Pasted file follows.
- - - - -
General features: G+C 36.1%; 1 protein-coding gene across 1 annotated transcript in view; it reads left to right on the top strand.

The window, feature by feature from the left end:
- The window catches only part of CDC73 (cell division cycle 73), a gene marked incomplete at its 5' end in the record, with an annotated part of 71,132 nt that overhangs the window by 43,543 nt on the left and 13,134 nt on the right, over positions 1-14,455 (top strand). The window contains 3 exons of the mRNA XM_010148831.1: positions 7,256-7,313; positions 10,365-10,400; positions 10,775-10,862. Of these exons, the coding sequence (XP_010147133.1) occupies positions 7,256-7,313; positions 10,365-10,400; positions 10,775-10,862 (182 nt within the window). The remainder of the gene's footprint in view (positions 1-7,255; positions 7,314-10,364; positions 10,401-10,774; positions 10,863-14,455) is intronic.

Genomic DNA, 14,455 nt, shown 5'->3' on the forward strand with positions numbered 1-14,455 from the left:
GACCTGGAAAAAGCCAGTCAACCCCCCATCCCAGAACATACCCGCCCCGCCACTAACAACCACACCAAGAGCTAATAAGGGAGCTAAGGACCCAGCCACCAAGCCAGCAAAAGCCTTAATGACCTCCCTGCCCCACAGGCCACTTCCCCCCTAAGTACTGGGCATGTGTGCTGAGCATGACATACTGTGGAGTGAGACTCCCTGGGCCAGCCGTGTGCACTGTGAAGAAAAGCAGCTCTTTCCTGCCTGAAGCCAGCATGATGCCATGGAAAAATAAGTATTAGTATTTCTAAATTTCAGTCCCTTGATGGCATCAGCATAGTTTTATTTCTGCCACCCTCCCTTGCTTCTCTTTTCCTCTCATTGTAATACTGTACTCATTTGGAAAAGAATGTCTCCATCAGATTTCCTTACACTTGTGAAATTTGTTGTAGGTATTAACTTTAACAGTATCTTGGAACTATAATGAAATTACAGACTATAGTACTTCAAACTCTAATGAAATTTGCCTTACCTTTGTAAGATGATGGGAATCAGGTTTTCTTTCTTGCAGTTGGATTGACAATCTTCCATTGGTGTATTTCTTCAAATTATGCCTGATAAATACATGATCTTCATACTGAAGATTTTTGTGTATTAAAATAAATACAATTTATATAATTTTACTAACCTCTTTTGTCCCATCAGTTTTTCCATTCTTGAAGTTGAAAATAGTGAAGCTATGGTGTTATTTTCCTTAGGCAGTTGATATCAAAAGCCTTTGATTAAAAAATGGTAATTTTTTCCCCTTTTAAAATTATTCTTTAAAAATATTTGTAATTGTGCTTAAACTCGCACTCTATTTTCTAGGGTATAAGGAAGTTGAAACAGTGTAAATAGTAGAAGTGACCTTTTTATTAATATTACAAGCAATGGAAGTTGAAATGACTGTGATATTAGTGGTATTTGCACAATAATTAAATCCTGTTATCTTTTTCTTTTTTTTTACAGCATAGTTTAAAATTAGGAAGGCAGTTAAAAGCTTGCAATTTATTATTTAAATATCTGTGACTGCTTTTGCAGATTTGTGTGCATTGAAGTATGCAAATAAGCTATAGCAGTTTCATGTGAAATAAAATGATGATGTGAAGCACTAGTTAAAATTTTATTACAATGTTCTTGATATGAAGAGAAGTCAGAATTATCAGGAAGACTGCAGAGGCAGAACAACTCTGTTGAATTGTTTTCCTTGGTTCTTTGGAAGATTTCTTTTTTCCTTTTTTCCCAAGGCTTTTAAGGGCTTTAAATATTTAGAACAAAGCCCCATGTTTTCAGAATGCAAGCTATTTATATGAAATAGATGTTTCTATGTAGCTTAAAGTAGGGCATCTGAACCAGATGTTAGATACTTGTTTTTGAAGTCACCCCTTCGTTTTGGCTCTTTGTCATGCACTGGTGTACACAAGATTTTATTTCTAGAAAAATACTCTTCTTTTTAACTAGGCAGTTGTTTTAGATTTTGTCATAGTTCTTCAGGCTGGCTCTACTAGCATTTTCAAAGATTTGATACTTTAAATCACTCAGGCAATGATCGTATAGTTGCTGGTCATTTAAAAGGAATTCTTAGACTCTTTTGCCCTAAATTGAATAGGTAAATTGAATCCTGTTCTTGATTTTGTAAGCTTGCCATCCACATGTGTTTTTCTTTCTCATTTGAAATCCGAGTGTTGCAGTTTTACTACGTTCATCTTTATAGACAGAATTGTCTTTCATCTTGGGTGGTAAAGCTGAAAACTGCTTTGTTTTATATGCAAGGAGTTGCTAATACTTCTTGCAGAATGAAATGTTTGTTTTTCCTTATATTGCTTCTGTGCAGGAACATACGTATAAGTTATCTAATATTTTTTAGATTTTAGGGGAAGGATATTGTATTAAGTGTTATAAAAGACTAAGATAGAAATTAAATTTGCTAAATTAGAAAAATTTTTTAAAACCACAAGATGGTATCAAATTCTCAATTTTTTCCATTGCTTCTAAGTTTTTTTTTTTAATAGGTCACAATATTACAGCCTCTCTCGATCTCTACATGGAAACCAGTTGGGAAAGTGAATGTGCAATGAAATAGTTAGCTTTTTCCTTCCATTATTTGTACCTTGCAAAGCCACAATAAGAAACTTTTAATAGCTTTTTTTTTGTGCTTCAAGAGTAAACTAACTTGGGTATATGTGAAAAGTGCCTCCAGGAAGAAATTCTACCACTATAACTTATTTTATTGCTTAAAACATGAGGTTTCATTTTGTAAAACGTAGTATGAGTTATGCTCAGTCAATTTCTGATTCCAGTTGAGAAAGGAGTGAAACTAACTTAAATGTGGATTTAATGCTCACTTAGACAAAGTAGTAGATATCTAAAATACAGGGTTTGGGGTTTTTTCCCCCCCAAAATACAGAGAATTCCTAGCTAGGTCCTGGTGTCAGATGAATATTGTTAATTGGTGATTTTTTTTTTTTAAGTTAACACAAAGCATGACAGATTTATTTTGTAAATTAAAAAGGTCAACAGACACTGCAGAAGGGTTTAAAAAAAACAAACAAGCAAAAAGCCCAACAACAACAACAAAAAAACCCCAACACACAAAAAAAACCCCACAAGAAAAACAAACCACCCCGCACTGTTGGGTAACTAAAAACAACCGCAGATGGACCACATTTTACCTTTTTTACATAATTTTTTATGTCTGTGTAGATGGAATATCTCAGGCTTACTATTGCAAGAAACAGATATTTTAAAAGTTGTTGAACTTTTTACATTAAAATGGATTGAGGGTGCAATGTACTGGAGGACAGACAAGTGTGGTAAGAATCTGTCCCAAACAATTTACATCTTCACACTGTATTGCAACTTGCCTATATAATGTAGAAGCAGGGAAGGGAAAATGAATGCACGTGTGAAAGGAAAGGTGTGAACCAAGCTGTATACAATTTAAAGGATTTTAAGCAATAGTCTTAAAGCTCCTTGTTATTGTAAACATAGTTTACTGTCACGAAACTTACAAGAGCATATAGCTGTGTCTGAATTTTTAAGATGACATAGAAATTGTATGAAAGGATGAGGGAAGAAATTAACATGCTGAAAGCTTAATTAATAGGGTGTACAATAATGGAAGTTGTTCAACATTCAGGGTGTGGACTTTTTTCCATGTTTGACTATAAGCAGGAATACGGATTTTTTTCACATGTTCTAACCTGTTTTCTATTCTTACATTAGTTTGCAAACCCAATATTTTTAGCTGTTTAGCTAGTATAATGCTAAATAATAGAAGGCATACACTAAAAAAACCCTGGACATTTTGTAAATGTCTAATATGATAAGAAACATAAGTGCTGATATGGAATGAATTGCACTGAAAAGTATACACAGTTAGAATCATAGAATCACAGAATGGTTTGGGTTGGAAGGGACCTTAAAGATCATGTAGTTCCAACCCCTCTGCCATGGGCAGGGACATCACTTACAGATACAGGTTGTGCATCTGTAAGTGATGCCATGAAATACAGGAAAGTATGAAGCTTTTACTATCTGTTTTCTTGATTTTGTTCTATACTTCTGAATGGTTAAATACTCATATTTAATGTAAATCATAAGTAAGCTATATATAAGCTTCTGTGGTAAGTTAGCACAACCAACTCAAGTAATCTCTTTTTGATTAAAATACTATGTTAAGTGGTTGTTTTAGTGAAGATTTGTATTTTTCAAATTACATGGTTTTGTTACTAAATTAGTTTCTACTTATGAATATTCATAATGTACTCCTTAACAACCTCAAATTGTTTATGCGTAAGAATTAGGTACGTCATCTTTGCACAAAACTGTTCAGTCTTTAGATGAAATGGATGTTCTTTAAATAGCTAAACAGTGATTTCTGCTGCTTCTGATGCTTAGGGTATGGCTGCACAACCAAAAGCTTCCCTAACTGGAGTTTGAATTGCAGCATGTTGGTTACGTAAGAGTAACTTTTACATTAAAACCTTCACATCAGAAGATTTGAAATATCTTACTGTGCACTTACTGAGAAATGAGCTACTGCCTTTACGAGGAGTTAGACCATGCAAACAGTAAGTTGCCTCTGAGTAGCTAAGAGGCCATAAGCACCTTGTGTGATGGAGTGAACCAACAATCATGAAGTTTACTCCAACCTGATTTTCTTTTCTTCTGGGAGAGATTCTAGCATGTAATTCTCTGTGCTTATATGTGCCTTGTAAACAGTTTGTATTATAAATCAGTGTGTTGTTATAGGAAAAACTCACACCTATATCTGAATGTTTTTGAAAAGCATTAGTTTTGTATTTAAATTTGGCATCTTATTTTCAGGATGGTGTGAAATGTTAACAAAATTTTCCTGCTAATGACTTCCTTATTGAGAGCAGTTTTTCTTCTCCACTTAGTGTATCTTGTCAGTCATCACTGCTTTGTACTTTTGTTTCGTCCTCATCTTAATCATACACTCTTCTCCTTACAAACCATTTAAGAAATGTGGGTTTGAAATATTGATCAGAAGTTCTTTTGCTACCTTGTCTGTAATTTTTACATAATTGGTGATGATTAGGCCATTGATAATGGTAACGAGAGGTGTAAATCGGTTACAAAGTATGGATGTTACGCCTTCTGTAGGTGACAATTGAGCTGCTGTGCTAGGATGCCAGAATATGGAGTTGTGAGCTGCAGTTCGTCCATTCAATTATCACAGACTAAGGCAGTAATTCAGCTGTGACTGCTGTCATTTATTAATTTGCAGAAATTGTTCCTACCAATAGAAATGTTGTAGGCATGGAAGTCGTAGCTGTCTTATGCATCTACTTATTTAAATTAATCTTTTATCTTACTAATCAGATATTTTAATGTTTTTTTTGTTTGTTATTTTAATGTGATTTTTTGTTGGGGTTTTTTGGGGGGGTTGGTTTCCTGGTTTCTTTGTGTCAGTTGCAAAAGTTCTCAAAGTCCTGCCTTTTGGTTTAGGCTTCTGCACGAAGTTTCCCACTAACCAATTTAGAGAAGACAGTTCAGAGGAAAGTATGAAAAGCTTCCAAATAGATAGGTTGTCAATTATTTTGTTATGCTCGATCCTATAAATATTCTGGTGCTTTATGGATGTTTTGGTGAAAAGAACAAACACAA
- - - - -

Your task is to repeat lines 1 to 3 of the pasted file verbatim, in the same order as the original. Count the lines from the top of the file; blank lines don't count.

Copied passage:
General features: G+C 36.1%; 1 protein-coding gene across 1 annotated transcript in view; it reads left to right on the top strand.

The window, feature by feature from the left end:
- The window catches only part of CDC73 (cell division cycle 73), a gene marked incomplete at its 5' end in the record, with an annotated part of 71,132 nt that overhangs the window by 43,543 nt on the left and 13,134 nt on the right, over positions 1-14,455 (top strand). The window contains 3 exons of the mRNA XM_010148831.1: positions 7,256-7,313; positions 10,365-10,400; positions 10,775-10,862. Of these exons, the coding sequence (XP_010147133.1) occupies positions 7,256-7,313; positions 10,365-10,400; positions 10,775-10,862 (182 nt within the window). The remainder of the gene's footprint in view (positions 1-7,255; positions 7,314-10,364; positions 10,401-10,774; positions 10,863-14,455) is intronic.